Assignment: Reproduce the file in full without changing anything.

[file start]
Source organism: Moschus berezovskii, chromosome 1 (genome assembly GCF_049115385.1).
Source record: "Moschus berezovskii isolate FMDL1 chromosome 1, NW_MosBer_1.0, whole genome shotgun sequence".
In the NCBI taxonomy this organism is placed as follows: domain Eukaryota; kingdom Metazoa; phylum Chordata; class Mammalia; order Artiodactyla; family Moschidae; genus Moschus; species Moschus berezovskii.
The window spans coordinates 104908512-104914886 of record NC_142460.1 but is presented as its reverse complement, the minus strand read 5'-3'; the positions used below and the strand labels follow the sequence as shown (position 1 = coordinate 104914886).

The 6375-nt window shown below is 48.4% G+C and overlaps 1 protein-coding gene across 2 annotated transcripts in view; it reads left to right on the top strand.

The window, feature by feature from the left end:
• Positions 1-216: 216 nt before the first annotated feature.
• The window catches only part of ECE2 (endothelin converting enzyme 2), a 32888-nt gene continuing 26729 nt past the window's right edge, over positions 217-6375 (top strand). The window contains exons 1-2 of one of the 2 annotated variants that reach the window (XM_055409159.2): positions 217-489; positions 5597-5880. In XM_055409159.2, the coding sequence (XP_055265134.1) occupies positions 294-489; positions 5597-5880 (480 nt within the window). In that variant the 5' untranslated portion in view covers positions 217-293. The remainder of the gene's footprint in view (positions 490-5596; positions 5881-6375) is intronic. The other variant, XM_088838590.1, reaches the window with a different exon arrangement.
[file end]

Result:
Source organism: Moschus berezovskii, chromosome 1 (genome assembly GCF_049115385.1).
Source record: "Moschus berezovskii isolate FMDL1 chromosome 1, NW_MosBer_1.0, whole genome shotgun sequence".
In the NCBI taxonomy this organism is placed as follows: domain Eukaryota; kingdom Metazoa; phylum Chordata; class Mammalia; order Artiodactyla; family Moschidae; genus Moschus; species Moschus berezovskii.
The window spans coordinates 104908512-104914886 of record NC_142460.1 but is presented as its reverse complement, the minus strand read 5'-3'; the positions used below and the strand labels follow the sequence as shown (position 1 = coordinate 104914886).

The 6375-nt window shown below is 48.4% G+C and overlaps 1 protein-coding gene across 2 annotated transcripts in view; it reads left to right on the top strand.

The window, feature by feature from the left end:
• Positions 1-216: 216 nt before the first annotated feature.
• The window catches only part of ECE2 (endothelin converting enzyme 2), a 32888-nt gene continuing 26729 nt past the window's right edge, over positions 217-6375 (top strand). The window contains exons 1-2 of one of the 2 annotated variants that reach the window (XM_055409159.2): positions 217-489; positions 5597-5880. In XM_055409159.2, the coding sequence (XP_055265134.1) occupies positions 294-489; positions 5597-5880 (480 nt within the window). In that variant the 5' untranslated portion in view covers positions 217-293. The remainder of the gene's footprint in view (positions 490-5596; positions 5881-6375) is intronic. The other variant, XM_088838590.1, reaches the window with a different exon arrangement.